The Town of Parker adjusted its budget for the second time in response to a continuing decline in the growth rate of sales tax revenues. The town reduced its 2018 expenditures by an additional $2 …
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The Town of Parker adjusted its budget for the second time in response to a continuing decline in the growth rate of sales tax revenues.
The town reduced its 2018 expenditures by an additional $2 million. The motion was approved at the July 16 town council meeting. Reductions were made across all departments, according to the town's website.
“While we had seen a slight decline in our sales tax growth in each of the past two years, the rate of decline has been more pronounced since the 2018 budget was developed in the middle of 2017,” wrote finance director Mary Lou Brown in an email.
Brown wrote that the first budget adjustments in May were made to reduce the 2018 budgeted growth rate down to the actual level of 2017 growth.
“As this year has gone on, we have seen further declines in sales tax revenue growth contributing to the second 2018 reduction,” she wrote.
Most of the town's general fund, the town's primary operating fund, comes from sales tax revenue, Brown wrote, which includes police, public works, parks and recreation and support service like finance and human resources. She added that every department has reviewed its operating budgets and made cutbacks accordingly.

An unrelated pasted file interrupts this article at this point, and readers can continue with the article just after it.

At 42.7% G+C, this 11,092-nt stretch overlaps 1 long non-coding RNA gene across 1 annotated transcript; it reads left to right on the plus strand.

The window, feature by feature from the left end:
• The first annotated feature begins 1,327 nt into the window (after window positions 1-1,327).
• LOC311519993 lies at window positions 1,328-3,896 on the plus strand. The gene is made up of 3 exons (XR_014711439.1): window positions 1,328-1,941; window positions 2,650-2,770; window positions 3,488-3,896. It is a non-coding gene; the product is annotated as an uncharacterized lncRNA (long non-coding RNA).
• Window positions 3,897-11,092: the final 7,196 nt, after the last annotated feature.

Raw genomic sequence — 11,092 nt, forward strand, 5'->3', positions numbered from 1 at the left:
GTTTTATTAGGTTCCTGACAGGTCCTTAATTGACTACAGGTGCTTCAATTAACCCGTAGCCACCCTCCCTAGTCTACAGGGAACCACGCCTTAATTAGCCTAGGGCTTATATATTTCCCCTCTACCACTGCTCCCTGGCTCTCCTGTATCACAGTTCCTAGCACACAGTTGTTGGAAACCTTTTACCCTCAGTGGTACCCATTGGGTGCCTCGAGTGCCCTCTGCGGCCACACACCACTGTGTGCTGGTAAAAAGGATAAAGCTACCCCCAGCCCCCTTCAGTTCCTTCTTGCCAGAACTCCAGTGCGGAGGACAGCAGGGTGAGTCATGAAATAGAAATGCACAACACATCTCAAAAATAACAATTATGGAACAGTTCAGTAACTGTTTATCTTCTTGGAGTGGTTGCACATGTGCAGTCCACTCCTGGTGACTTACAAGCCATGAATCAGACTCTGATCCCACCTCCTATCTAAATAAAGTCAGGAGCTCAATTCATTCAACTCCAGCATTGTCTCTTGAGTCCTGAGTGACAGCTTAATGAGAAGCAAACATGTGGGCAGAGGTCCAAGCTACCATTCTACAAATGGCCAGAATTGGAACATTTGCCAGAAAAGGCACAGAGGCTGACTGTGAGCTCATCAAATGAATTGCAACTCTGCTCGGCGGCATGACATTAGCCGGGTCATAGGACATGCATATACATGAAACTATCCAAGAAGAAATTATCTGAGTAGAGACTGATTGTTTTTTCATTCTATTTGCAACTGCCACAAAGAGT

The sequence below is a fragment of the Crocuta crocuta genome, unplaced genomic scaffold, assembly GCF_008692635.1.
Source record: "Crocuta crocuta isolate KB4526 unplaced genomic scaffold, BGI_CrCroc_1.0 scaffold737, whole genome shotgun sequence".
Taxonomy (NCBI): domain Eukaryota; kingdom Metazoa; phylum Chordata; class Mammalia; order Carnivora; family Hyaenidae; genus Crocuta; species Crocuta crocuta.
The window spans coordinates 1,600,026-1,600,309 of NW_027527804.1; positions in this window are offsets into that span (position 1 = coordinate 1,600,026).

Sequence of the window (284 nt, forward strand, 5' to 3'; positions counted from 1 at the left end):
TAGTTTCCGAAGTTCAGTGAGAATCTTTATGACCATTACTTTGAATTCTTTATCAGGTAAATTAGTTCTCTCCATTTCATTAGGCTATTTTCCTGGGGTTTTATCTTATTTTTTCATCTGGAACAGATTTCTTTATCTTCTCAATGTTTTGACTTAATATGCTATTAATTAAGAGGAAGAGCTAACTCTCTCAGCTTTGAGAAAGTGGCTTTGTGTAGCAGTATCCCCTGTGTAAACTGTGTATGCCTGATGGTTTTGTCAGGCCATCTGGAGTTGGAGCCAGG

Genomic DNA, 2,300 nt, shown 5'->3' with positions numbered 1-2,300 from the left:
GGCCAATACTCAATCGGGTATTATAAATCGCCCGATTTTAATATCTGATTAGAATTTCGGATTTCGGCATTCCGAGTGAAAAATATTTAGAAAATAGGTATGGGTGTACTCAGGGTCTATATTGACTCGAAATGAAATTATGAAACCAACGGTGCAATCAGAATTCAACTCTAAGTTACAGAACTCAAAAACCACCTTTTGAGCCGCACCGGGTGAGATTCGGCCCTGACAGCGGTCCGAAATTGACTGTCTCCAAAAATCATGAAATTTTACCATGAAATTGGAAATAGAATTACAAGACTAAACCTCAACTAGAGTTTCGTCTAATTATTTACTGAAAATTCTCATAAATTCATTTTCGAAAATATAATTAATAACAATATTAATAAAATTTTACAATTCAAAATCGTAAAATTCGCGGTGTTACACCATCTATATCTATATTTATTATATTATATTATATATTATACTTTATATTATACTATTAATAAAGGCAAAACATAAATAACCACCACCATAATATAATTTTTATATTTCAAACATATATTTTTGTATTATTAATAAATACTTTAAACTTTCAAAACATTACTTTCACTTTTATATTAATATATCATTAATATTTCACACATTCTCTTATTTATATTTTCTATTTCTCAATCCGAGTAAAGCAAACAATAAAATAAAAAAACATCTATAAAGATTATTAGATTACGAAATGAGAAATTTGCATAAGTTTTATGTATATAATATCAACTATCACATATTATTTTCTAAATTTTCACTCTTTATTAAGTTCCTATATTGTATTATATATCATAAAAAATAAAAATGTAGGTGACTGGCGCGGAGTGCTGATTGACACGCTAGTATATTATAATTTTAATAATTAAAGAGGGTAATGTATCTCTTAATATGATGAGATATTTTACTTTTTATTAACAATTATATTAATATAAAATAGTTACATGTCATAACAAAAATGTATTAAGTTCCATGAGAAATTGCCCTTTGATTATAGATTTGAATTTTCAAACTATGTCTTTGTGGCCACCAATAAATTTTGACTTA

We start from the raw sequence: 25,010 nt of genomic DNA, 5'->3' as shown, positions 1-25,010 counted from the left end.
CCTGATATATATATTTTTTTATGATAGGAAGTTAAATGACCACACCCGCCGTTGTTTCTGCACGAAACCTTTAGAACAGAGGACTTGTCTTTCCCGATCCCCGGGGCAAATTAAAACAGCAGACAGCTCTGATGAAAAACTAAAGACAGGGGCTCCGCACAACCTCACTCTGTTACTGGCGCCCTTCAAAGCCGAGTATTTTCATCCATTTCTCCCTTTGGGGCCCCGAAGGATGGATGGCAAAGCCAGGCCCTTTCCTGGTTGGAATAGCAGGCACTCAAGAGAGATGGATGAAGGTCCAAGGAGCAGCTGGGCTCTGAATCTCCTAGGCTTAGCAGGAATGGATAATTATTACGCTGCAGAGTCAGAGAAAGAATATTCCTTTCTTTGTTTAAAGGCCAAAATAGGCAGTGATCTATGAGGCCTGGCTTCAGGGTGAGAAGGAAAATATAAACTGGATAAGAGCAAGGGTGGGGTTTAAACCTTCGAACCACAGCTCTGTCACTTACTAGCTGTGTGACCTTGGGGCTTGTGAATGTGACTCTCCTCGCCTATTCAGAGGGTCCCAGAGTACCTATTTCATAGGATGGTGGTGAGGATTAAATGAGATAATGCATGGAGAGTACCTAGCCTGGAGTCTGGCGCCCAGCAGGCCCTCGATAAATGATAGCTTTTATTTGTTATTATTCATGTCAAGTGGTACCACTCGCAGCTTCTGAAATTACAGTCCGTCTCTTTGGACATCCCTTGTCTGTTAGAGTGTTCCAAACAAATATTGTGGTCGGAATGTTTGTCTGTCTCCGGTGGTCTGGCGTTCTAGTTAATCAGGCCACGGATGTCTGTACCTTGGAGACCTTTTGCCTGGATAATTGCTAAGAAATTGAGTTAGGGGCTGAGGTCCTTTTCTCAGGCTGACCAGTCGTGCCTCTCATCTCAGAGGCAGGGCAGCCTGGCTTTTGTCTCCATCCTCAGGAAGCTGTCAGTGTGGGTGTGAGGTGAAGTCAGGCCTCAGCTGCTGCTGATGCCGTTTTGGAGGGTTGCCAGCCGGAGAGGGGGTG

Mayor Mike Waid said the decline in the growth rate of sales tax revenue is related to people choosing not to shop in the town's retail establishments or dine at local restaurants. He said he believed the reason is that some residents choose to shop online versus in town. Brown agreed and added that more retail and dining options being offered in surrounding areas has also contributed to the decrease.
Waid said the budget adjustment is something the town does occasionally to make sure the budgeted amount aligns with the amount of revenue available.
“This is just part of business operations,” he said.
Every year the mayor creates a “mayor's challenge,” which is a specific intiative the mayor will take charge of and market to residents. This year's challenge is called Choose Parker, encouraging residents to shop and recreate locally rather than choosing to go elsewhere. He said this year's mayor's challenge was unrelated to the decline in the growth rate of sales tax revenue.
Brown said the data from the past few years is too little to determine a trend in the local economy.
“Swift changes in historical trends and activity levels during the last half of the current year will be difficult to adequately reflect in the development of the next year's budget,” Brown said.
“We will continue to monitor our financial data to see if this is going to be a trend that will continue to have long-term effects on our budget.”
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